Former Managing Director, BSR
Tara Norton, Director, Advisory Services, BSR
Note: This is part of a series of BSR articles on the tragedy in Bangladesh that will look at root causes, challenges, and how to prevent it from happening again.
It’s difficult to do, but let’s take a step back from the recent industrial disasters in Bangladesh and talk about what businesses can do differently in their own approaches to buying and sourcing. A business can make a tremendous impact through decisions about how it procures goods, where it sources from, and the terms of its relationships with its suppliers.
Despite 20 years of thinking, action, and collaboration, it is clear that sustainability is still not integrated into these decisions. Certainly, Rana Plaza has been a wakeup call for the apparel sector, but this lesson is not limited to that industry.
We could spend more time analyzing what has gone wrong and why, but I suggest that we already understand the issues; it’s time to put our efforts into taking the actions we know will make a difference.
Let’s use our muscles: Get tough on the fundamentals.
We need tough sustainable purchasing policies (not only supplier codes) that will make it nearly impossible for buyers to make unsustainable purchasing decisions. Purchasing sustainably must be the buyer’s job, without exception.
This is happening in certain companies: Marks and Spencer does a good job integrating sustainability requirements into core buying responsibilities through its balanced scorecard (part of its Plan A commitments), and IKEA makes it very difficult for their buyers to source unsustainably, through its Sustainable Product Scorecard, which the company first announced in its 2011 sustainability report.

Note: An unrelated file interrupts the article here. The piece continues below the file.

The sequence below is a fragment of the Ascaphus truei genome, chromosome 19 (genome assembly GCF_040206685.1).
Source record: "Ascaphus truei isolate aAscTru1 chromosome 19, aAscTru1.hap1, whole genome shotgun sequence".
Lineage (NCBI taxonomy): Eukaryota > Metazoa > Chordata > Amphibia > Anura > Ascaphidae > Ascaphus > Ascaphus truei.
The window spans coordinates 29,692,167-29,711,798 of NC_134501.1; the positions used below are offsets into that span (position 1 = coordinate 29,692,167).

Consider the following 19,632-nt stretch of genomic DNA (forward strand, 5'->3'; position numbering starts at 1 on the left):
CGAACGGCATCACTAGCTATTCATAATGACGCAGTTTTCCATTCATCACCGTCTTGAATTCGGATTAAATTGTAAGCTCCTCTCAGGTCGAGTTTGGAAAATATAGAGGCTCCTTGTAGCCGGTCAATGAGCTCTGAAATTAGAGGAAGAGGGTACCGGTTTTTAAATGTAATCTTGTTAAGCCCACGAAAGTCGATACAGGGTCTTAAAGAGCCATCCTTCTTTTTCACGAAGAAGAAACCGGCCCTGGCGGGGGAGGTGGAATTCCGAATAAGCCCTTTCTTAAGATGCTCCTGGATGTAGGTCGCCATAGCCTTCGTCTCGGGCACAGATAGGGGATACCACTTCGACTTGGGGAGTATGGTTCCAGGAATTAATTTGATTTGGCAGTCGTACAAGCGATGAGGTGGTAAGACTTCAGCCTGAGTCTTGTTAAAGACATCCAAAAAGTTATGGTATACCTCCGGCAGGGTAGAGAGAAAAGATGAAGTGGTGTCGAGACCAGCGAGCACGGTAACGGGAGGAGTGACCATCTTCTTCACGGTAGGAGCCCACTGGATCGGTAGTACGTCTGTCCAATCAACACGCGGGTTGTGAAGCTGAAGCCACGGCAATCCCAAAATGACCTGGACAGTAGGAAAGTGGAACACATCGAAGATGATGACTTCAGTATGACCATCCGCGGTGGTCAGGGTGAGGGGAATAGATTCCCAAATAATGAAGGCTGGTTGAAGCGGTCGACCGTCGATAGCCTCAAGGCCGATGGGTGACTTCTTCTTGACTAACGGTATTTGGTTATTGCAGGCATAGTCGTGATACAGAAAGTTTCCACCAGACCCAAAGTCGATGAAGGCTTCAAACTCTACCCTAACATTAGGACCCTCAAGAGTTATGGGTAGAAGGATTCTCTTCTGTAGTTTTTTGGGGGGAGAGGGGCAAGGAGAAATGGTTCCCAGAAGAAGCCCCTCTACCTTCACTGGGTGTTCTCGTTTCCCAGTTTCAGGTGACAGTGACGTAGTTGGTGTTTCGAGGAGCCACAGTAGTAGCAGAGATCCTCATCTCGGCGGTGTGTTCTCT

More companies need to emulate these examples and put uncompromising policies and responsibilities into practice.
Use our brains: Get smart about data.
We know how to source responsibly. There is enough information and knowledge across industries to help buyers everywhere make decisions that will allow their businesses to remain competitive without negatively impacting the environment or people in sourcing countries.
Three particular functions have a role in this:
- Procurement directors need to define the value that sustainable procurement brings to a business. For 10 years, reports like the 2013 Sustainable Procurement Benchmark have provided a coherent analysis outlining the value companies receive from sustainable procurement, as well as highlighting the best tools and leading practices.
- Buyers need access to more information about the “true cost” of what they are buying, and they must use this data in their daily jobs. The Kering (formerly PPR) Environmental Profit and Loss Account, which was originally pioneered with Puma, has set a new standard for how companies can measure and assess data about their supply chain, and it has the added benefit of giving buyers numerical information that informs their decisions by analyzing environmental impacts in monetary terms. With funding from Hilton, BSR has been working with companies to develop this knowledge further through our Center for Sustainable Procurement.
- Investors and indexes need to spread the word about what good procurement looks like, and reward the companies exhibiting the right behavior. Today, by and large, investors aren’t asking the right questions about sustainable procurement. They need to stop asking companies what percentage of their supply chain they are auditing, which provides no indication of sustainable practices. Instead, they need to ask how well companies know their supply chains, and what the company’s relationship is with their suppliers, including in sub-tiers. Investors should be putting pressure on companies to come to terms with their vast supplier networks, and to exercise more care and control over them.
Don’t forget the heart: Live our values.
At a recent BSR workshop on sustainable sourcing, Rufus Bullough, global practice lead at the sustainability executive search firm Wilbury Stratton, talked about the need for more CEOs to lead with their values—and inspire staff to do the same. Ultimately, a lot of issues in sustainable procurement depend on people bringing core values like dignity and respect to the workplace.
At this same BSR workshop, we had an opportunity to look at the tailored buyer-training program at a global health care company, which the business developed to engage its procurement team in a visceral way. Buyers are asked to make some hairy decisions, such as changing an order last minute, and then experience a reenactment of the response of the factory management and impact on the workers as a result of those decisions. We should not be shy about showing this reality.
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